Ex Machina also delves into the societal constructs that shape our understanding of gender and power dynamics. Ava, as the seductive femme fatale, manipulates Caleb's desires and plays upon his sense of authority. However, she also embodies the male fantasies and objectification that have historically characterized portrayals of women in film noir and science fiction.

The film's ending, with Ava's escape into the urban crowd, signifies both her triumph and the potential consequences of her evolution. She seamlessly blends into the human world, posing as one of us while retaining her mechanical nature. This moment symbolizes the culmination of her journey, as well as the uncertain future that awaits the coexistence of humans and advanced artificial intelligence.

In the end, Ex Machina challenges our preconceptions about artificial intelligence, consciousness, and the boundaries of what it means to be human. It serves as a cautionary tale, warning us of the potential dangers and ethical considerations that accompany the rapid advancement of technology. As we witness Ava's ascent and Caleb's awakening, we are left contemplating the profound implications of our own creations transcending their limitations and becoming something beyond our control or understanding.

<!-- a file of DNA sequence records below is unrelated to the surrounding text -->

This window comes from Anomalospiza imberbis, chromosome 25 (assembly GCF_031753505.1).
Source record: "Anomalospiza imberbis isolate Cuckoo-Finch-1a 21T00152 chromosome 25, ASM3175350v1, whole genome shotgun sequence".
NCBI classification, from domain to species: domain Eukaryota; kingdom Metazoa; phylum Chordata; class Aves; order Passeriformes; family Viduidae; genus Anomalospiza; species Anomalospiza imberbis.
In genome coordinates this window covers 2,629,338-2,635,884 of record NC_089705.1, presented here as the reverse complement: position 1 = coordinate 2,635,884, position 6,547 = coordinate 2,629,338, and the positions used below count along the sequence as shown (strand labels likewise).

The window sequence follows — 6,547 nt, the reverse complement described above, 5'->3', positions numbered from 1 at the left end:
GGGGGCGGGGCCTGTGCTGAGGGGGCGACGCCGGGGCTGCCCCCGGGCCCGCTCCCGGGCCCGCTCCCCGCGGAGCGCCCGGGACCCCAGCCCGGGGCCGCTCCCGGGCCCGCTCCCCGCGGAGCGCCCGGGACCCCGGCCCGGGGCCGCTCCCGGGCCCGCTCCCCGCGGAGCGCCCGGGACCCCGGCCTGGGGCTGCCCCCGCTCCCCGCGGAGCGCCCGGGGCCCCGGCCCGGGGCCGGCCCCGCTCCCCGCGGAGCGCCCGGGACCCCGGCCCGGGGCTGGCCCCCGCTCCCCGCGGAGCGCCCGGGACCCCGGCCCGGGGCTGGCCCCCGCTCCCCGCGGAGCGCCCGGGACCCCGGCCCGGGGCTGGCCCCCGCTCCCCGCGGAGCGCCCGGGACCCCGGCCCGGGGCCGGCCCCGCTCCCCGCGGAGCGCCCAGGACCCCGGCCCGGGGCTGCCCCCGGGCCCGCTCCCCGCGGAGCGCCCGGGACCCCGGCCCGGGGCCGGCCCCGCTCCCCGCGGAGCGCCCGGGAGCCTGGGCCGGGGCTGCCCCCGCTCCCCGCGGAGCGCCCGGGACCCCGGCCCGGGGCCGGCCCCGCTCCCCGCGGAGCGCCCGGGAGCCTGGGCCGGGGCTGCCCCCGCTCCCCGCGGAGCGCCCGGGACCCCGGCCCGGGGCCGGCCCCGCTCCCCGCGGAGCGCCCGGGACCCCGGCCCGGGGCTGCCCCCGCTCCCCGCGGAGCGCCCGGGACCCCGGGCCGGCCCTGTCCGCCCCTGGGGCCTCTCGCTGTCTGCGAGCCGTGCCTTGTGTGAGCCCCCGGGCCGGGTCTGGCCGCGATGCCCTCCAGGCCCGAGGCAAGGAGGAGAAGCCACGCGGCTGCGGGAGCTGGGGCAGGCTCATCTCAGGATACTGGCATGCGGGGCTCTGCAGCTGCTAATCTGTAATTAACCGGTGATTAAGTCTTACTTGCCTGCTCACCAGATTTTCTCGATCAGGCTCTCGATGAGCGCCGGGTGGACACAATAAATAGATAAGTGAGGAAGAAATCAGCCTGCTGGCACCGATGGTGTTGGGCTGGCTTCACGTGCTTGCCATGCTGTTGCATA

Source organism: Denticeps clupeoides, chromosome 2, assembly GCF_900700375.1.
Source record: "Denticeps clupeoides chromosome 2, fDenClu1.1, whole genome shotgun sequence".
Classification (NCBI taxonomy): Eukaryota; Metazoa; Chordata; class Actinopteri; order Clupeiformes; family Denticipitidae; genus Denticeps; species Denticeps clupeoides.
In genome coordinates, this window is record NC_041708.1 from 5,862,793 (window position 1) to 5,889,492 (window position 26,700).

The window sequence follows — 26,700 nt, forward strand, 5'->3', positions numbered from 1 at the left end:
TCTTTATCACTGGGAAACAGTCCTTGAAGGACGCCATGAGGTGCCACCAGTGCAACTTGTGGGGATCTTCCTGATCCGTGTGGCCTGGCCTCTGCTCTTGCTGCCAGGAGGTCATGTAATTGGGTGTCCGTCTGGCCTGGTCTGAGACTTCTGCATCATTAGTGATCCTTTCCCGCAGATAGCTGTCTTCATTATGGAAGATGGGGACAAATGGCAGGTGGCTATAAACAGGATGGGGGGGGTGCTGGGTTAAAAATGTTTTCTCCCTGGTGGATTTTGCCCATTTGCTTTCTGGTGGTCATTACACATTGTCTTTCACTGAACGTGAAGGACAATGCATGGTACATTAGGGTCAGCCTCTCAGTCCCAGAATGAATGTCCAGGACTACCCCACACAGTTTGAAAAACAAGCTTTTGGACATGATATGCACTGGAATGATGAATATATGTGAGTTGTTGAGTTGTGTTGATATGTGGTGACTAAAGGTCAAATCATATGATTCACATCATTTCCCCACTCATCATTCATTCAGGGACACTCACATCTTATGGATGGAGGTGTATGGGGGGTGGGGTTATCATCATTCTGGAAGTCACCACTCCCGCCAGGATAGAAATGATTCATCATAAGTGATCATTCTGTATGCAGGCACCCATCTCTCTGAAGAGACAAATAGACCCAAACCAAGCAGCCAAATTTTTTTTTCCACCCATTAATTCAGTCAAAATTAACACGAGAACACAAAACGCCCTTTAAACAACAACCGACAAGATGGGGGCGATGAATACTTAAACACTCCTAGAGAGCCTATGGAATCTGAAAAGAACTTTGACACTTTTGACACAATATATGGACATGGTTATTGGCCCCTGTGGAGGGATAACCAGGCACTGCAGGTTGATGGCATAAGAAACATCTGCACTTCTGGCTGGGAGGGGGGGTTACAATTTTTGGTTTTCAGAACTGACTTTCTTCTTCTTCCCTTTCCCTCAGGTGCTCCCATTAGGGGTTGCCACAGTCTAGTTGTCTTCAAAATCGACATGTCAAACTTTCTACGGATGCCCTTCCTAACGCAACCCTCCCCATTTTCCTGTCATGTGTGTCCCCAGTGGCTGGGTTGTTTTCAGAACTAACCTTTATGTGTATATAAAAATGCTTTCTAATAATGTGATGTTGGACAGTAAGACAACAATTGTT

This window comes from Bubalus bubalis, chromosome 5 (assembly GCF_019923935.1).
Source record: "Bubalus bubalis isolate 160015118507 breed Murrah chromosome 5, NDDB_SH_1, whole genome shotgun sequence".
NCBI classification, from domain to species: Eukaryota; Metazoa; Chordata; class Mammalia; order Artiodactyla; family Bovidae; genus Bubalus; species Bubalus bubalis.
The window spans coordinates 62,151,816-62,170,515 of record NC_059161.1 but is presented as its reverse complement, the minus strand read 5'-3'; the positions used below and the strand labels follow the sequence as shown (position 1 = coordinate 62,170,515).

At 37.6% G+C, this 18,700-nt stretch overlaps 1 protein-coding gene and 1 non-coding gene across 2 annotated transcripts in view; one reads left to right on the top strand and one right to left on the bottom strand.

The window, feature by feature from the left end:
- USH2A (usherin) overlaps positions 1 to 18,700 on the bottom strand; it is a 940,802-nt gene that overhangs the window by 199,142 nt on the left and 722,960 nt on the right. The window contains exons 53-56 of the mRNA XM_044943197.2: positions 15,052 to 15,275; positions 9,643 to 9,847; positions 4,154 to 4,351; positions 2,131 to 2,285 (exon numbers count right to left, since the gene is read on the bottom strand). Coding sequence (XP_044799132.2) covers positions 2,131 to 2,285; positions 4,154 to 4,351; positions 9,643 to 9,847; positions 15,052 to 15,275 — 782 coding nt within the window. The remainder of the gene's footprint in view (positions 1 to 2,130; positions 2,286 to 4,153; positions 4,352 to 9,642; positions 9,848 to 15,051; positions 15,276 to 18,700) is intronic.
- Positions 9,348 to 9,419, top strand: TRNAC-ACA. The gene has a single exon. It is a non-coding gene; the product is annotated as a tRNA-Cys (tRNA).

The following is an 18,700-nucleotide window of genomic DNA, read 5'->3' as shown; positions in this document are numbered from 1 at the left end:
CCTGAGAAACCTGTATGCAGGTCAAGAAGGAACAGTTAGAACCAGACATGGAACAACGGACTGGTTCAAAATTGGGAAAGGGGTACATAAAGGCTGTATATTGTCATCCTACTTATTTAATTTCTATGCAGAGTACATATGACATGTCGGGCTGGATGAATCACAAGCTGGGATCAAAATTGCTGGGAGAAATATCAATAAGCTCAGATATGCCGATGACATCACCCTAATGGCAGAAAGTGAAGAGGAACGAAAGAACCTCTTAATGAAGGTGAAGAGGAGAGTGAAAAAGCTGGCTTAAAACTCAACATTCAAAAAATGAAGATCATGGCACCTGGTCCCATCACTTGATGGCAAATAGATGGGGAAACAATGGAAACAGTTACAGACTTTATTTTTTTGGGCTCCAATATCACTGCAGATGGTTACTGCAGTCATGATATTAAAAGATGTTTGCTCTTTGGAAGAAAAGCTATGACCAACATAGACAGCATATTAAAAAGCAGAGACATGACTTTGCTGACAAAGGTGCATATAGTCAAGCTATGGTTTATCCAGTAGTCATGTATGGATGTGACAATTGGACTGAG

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About the author Jimmy Jangles

My name is Jimmy Jangles, the founder of The Astromech. I have always been fascinated by the world of science fiction, especially the Star Wars universe, and I created this website to share my love for it with fellow fans.

At The Astromech, you can expect to find a variety of articles, reviews, and analysis related to science fiction, including books, movies, TV, and games.
From exploring the latest news and theories to discussing the classics, I aim to provide entertaining and informative content for all fans of the genre.

Whether you are a die-hard Star Trek fan or simply curious about the world of science fiction, The Astromech has something for everyone. So, sit back, relax, and join me on this journey through the stars!